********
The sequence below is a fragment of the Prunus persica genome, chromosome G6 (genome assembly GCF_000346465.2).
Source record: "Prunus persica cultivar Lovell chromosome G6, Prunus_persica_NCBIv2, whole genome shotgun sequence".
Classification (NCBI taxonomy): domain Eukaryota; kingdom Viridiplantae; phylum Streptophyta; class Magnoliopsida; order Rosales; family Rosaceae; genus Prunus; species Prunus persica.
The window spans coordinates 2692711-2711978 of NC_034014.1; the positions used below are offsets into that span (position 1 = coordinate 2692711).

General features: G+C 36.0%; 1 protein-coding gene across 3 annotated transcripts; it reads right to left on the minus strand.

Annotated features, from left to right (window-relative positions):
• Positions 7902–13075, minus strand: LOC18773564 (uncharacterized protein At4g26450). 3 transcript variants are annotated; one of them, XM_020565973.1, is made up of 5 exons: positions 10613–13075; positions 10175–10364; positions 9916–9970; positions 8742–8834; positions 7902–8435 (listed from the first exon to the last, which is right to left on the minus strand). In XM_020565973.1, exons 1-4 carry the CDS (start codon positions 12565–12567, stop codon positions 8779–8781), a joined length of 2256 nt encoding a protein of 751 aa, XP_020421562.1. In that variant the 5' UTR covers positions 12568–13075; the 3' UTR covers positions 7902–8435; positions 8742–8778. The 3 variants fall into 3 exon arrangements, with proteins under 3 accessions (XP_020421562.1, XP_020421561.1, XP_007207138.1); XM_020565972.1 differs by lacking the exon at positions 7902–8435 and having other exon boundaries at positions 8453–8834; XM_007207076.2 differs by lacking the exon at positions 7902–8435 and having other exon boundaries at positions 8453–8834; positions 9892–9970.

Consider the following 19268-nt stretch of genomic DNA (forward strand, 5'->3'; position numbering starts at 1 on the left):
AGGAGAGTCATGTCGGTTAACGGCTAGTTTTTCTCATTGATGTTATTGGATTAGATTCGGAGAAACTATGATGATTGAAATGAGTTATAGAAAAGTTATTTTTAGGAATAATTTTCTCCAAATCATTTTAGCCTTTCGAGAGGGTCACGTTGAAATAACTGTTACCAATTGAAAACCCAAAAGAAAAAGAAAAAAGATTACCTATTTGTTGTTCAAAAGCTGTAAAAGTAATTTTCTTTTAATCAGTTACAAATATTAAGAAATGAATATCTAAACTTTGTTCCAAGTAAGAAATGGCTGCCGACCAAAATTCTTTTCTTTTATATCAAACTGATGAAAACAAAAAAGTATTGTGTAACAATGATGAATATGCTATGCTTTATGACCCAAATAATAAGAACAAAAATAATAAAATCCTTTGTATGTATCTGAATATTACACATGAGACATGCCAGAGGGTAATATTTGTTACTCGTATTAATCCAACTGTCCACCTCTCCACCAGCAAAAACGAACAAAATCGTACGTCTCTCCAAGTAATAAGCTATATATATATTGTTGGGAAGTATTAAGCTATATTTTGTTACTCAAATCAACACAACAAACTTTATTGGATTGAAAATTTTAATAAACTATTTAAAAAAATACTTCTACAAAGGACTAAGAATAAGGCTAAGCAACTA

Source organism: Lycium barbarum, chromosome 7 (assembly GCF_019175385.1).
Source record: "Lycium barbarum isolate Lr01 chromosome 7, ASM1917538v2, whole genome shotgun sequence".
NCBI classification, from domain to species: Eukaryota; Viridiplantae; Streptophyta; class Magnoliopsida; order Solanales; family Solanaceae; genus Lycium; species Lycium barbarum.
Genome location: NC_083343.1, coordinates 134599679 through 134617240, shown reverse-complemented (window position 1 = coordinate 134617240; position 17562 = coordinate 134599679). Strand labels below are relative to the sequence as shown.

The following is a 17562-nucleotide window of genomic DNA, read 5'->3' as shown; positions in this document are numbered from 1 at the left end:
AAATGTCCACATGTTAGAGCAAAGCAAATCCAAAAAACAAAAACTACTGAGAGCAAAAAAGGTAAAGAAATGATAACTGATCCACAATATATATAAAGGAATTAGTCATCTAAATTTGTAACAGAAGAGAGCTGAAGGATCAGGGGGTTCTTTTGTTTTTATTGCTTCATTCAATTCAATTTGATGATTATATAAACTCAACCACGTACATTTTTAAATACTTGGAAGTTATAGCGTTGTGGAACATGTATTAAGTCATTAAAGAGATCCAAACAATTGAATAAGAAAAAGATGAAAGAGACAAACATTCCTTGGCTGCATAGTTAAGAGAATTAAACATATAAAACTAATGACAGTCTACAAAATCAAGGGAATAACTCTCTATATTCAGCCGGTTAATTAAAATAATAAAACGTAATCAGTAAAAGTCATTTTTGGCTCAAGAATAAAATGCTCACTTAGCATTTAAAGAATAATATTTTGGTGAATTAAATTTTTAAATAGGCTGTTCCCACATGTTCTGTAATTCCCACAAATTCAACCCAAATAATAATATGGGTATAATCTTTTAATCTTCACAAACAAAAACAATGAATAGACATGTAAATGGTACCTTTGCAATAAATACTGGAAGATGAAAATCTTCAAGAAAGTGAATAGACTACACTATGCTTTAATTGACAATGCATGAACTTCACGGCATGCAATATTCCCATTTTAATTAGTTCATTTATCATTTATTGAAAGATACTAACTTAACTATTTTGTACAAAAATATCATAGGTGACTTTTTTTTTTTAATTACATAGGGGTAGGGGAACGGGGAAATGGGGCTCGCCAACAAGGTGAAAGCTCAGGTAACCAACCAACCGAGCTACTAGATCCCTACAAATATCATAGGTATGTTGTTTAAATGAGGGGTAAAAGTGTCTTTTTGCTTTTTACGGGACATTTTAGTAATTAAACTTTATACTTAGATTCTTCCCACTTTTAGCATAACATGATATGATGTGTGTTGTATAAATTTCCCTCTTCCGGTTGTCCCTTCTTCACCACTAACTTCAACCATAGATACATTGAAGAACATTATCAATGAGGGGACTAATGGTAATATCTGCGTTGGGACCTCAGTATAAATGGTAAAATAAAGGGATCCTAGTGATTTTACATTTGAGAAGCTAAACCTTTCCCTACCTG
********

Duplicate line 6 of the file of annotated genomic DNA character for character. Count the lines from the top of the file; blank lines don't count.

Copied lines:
Annotated features, from left to right (window-relative positions):